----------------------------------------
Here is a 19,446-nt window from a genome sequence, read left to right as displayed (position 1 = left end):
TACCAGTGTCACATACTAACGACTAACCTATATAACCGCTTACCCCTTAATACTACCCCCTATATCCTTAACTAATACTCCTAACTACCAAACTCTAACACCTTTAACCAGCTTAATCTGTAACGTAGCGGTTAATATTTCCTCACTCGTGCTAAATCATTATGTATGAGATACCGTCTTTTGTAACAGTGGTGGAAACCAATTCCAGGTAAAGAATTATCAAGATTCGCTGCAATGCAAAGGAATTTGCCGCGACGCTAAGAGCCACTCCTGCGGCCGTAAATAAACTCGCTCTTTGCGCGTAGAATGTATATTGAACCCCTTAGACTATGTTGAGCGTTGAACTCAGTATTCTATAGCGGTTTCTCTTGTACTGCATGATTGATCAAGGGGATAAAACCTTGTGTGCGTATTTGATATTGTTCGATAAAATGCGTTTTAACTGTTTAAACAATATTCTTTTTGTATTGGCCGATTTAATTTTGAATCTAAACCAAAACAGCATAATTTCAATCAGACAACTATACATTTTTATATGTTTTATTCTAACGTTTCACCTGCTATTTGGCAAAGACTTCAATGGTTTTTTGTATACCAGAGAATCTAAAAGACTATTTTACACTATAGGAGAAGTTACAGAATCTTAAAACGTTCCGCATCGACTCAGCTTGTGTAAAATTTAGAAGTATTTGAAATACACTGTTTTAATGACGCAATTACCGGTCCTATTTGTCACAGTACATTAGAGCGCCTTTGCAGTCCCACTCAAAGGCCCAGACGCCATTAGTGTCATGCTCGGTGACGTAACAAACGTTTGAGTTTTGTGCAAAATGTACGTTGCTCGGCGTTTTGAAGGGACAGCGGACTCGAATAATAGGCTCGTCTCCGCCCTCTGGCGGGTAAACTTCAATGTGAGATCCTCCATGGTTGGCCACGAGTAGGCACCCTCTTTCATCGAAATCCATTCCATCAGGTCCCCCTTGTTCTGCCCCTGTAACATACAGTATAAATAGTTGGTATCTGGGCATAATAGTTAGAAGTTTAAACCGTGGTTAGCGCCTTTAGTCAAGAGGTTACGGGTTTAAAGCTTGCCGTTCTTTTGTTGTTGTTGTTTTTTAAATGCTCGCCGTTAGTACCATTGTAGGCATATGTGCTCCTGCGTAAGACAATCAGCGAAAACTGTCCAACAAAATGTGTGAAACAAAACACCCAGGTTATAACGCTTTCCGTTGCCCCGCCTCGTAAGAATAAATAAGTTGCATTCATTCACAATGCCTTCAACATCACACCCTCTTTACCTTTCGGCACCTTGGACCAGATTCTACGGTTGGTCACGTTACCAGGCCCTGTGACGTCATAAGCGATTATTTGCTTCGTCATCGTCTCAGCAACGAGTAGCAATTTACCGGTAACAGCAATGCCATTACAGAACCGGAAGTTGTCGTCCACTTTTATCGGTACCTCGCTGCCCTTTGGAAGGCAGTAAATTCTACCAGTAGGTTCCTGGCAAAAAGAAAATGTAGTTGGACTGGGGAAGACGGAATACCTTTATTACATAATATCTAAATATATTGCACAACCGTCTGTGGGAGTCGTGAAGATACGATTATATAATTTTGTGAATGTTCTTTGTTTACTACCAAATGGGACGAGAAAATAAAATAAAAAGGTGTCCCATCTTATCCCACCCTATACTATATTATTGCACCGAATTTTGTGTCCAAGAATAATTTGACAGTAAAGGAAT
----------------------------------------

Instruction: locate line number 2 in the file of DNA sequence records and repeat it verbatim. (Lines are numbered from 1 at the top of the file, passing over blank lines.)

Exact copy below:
TACCAGTGTCACATACTAACGACTAACCTATATAACCGCTTACCCCTTAATACTACCCCCTATATCCTTAACTAATACTCCTAACTACCAAACTCTAACACCTTTAACCAGCTTAATCTGTAACGTAGCGGTTAATATTTCCTCACTCGTGCTAAATCATTATGTATGAGATACCGTCTTTTGTAACAGTGGTGGAAACCAATTCCAGGTAAAGAATTATCAAGATTCGCTGCAATGCAAAGGAATTTGCCGCGACGCTAAGAGCCACTCCTGCGGCCGTAAATAAACTCGCTCTTTGCGCGTAGAATGTATATTGAACCCCTTAGACTATGTTGAGCGTTGAACTCAGTATTCTATAGCGGTTTCTCTTGTACTGCATGATTGATCAAGGGGATAAAACCTTGTGTGCGTATTTGATATTGTTCGATAAAATGCGTTTTAACTGTTTAAACAATATTCTTTTTGTATTGGCCGATTTAATTTTGAATCTAAACCAAAACAGCATAATTTCAATCAGACAACTATACATTTTTATATGTTTTATTCTAACGTTTCACCTGCTATTTGGCAAAGACTTCAATGGTTTTTTGTATACCAGAGAATCTAAAAGACTATTTTACACTATAGGAGAAGTTACAGAATCTTAAAACGTTCCGCATCGACTCAGCTTGTGTAAAATTTAGAAGTATTTGAAATACACTGTTTTAATGACGCAATTACCGGTCCTATTTGTCACAGTACATTAGAGCGCCTTTGCAGTCCCACTCAAAGGCCCAGACGCCATTAGTGTCATGCTCGGTGACGTAACAAACGTTTGAGTTTTGTGCAAAATGTACGTTGCTCGGCGTTTTGAAGGGACAGCGGACTCGAATAATAGGCTCGTCTCCGCCCTCTGGCGGGTAAACTTCAATGTGAGATCCTCCATGGTTGGCCACGAGTAGGCACCCTCTTTCATCGAAATCCATTCCATCAGGTCCCCCTTGTTCTGCCCCTGTAACATACAGTATAAATAGTTGGTATCTGGGCATAATAGTTAGAAGTTTAAACCGTGGTTAGCGCCTTTAGTCAAGAGGTTACGGGTTTAAAGCTTGCCGTTCTTTTGTTGTTGTTGTTTTTTAAATGCTCGCCGTTAGTACCATTGTAGGCATATGTGCTCCTGCGTAAGACAATCAGCGAAAACTGTCCAACAAAATGTGTGAAACAAAACACCCAGGTTATAACGCTTTCCGTTGCCCCGCCTCGTAAGAATAAATAAGTTGCATTCATTCACAATGCCTTCAACATCACACCCTCTTTACCTTTCGGCACCTTGGACCAGATTCTACGGTTGGTCACGTTACCAGGCCCTGTGACGTCATAAGCGATTATTTGCTTCGTCATCGTCTCAGCAACGAGTAGCAATTTACCGGTAACAGCAATGCCATTACAGAACCGGAAGTTGTCGTCCACTTTTATCGGTACCTCGCTGCCCTTTGGAAGGCAGTAAATTCTACCAGTAGGTTCCTGGCAAAAAGAAAATGTAGTTGGACTGGGGAAGACGGAATACCTTTATTACATAATATCTAAATATATTGCACAACCGTCTGTGGGAGTCGTGAAGATACGATTATATAATTTTGTGAATGTTCTTTGTTTACTACCAAATGGGACGAGAAAATAAAATAAAAAGGTGTCCCATCTTATCCCACCCTATACTATATTATTGCACCGAATTTTGTGTCCAAGAATAATTTGACAGTAAAGGAAT